You've probably watched a Notre Dame basketball game this season and thought "Wow, Jack Cooley sure looks like he is having a great season, but do the numbers back that up?". Your imaginary question is a convenient introduction to this post, which answers it by stating that the advanced stats are indeed big, big fans of Jack Cooley. Let's run through them, with full credit to Ken Pomeroy and his wonderful website for the numbers.
All of these ranks are within the Big East, unless otherwise stated.
Effective FG%: This is a way of measuring a player's field goal percentage that gives you credit for hitting a three, meaning that a made 2PT FG is worth the normal one in the FGM/FGA formula, but a made 3PT FG is worth 1.5. So if you go 5 for 10 with 0 threes and I go 4 for 10 with 2 3's, we both have an eFG% of 50%.
This is a long introduction to say Jack Cooley has the best eFG% in the Big East at 61.1%, besting Georgetown's Hollis Thompson by a full percentage. Thompson has taken 99 threes this season compared to Cooley's zero, so they've both been effective in very different ways.
(The best eFG% in the country comes from Missouri's Ricardo Ratliffe, clocking in at an absurd 73.4% with zero threes attempted. In second is Creighton superstar Doug McDermott, who is shooting a crisp 50% from behind the arc.)
Rebounding rate: This is a way to measure how many available rebounds a player gets when he is on the floor. If a player is on a slower paced team so available rebounds aren't as plentiful (sound familiar?), this is a good way to adjust for pace. Cooley's offensive rebounding rate is second in the Big East with 17.5%. His defensive rebounding rate is 21.7%, good for fourth.
Please feel free to skip this paragraph, as I'm going to take the opportunity to talk about DeJuan Blair's 2009 season, which boasts some of the most absurd numbers you will ever see. The Pitt product - and current San Antonio Spur - had a stellar defensive rebounding rate of 27.8%, besting Luke Harangody's 25.4%. As impressive as that was, his margin on the offensive glass was even wider, as his 23.6% was ten points higher than runner-up Yancy Gates. That basically meant that any time a player on Pitt missed a shot, there was almost a 1-in-4 chance Blair was going to get the rebound. For comparison's sake, the best offensive rebounding rate nationally this year is Dukie Miles Plumlee's 18.1%, a full five clicks below Blair's '09.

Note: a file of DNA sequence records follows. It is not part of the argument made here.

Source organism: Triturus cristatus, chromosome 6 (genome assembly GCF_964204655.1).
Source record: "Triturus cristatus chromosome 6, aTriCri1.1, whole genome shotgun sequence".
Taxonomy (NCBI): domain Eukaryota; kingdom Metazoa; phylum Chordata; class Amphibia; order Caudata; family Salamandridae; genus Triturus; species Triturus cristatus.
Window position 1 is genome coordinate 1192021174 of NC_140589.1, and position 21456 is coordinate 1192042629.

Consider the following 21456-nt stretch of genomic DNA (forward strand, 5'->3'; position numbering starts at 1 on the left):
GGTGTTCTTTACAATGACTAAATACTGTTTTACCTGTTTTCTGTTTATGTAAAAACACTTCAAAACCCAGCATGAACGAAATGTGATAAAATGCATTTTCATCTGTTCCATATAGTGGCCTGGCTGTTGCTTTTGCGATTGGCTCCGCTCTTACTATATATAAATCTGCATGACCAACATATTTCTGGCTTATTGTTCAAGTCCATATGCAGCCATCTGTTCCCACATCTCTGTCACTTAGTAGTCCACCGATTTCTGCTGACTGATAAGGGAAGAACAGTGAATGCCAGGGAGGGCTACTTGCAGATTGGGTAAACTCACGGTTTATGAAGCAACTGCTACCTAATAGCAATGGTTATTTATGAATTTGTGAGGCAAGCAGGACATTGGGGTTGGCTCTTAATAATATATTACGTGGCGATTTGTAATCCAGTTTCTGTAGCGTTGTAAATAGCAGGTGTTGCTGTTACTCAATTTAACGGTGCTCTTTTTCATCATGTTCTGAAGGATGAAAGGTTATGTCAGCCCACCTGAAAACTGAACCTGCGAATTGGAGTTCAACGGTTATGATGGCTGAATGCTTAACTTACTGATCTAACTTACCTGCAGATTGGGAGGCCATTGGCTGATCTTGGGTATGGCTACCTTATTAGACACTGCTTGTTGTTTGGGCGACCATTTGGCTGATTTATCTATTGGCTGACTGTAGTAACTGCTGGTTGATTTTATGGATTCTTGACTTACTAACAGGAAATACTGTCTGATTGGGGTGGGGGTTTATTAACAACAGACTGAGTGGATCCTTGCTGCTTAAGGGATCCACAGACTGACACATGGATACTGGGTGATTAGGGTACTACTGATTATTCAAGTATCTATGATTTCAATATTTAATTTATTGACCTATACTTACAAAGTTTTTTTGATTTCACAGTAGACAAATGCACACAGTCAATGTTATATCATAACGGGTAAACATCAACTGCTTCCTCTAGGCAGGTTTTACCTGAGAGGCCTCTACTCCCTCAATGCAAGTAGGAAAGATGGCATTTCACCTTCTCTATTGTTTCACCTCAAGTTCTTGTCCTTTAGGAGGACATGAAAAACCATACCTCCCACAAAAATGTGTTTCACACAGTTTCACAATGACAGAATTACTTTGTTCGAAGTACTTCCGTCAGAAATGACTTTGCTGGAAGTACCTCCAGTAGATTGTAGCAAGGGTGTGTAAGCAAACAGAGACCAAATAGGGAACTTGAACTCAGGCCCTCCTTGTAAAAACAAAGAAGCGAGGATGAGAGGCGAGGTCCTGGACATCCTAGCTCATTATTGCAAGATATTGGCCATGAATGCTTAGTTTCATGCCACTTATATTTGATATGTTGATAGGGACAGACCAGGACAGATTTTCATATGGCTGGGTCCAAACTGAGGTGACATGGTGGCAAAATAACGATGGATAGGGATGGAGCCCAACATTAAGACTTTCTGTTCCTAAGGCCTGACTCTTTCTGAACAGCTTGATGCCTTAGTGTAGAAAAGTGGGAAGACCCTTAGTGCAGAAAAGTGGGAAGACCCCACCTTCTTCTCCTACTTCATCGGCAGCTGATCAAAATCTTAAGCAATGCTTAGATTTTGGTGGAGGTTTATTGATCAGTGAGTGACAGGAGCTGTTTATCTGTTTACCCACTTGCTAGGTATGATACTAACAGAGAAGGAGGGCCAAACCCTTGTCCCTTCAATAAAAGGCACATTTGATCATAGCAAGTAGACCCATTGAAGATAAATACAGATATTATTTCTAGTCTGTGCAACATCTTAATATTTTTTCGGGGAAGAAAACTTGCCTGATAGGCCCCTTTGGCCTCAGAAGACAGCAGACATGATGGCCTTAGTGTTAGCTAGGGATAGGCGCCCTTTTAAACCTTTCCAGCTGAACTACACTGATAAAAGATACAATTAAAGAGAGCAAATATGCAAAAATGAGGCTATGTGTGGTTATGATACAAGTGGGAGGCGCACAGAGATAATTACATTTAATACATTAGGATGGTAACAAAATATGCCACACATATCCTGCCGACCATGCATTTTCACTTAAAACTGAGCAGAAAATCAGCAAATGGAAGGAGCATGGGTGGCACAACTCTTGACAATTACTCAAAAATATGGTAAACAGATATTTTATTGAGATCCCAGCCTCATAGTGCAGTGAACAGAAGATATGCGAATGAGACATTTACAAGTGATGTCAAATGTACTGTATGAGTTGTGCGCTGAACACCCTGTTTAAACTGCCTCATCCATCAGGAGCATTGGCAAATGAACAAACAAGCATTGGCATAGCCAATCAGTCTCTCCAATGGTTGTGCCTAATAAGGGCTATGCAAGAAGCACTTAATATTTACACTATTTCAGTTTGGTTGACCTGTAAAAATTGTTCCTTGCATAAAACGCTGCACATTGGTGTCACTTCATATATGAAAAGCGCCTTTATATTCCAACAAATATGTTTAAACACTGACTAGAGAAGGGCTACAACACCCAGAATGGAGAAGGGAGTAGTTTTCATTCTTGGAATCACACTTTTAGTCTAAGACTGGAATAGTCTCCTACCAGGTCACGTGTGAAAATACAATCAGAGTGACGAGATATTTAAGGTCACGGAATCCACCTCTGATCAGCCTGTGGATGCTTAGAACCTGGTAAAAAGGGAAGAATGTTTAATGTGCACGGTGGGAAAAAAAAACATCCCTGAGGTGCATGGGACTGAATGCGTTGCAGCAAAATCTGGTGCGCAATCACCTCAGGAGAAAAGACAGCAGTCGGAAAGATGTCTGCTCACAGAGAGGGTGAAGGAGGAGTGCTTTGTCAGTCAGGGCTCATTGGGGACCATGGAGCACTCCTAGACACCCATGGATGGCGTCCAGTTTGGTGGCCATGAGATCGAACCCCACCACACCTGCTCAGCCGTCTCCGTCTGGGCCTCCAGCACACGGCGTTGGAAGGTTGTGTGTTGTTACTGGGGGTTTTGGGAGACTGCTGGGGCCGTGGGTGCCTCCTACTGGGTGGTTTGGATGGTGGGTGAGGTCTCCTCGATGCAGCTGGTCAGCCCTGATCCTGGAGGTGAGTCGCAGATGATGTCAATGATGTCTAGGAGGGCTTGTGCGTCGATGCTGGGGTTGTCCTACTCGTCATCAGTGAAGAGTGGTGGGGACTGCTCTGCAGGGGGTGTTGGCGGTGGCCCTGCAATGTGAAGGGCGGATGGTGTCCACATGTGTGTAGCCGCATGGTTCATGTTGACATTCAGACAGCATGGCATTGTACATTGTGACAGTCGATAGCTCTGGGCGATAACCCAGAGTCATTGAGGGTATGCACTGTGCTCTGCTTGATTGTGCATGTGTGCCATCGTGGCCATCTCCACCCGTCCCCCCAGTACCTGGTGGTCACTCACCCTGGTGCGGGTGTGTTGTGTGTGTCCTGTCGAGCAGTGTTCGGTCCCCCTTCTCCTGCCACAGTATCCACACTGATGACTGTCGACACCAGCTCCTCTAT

Free throw rate: This is the measure of how often you get to the line compared to the number of field goal attempts you have. A perimeter player who mainly shoots jumpers and doesn't often earn a trip to the line would have a very low percentage, while big men who get hacked a lot will have a high one. Cooley's number is third in the Big East, behind Villanova's JayVaughn Pinkston (all-name candidate) and South Florida's Ron Anderson.
Block rate: The number of available shots blocked by a player while he is on the floor. Cooley is eleventh in this at 5.62%, but the Big East has some impressive candidates, starting with Fab Melo's 14.52%. It's a shame that we didn't get to see Melo face off against the Irish last month.*
*No it isn't.
True Shooting: True shooting is a percentage that takes into account field goal shooting, free throw shooting and three-point shooting. Jack Cooley leads the Big East in this category at 64.3%, three pointers higher than his statistical rival Hollis Thompson. Cooley's number would be good for 37th in the country, which is really good when you consider how many Division I basketball players there are. Our friend Ricardo Ratliffe leads this category as well, followed by Indiana's Cody Zeller and Doug McDermott.
Offensive Rating: This is a more complicated formula that gives you an offensive player's value per 100 possessions, taking into account the previously mentioned true shooting percentage, along with offensive rebound rate, assist rate and turnover rate. In this metric, Cooley is third in the Big East among players with a 20% or higher usage rate. KenPom breaks his stats down among those with greater than 28%, 24% and 20% usage rates, as it is considerably more impressive to throw up a big offensive rating when you are taking more of the scoring burden for your team. This isn't a perfect measure, but it certainly doesn't hurt to have your name near the top of the list, even at a slightly lower rate than some of the workhorses in the league. (Jerian Grant is sixth in this category among those with a usage rate above 20%.)
So what does this mean? Mainly that if you wanted to make a case for Jack Cooley as an All-Big East performer - or even Big East Player of the Year candidate - the stats would all be behind you. There is obviously more than a quarter of the season left - including a showdown with Hollis Thompson on the last Monday in February - but so far, so good for Notre Dame's mauler in the post.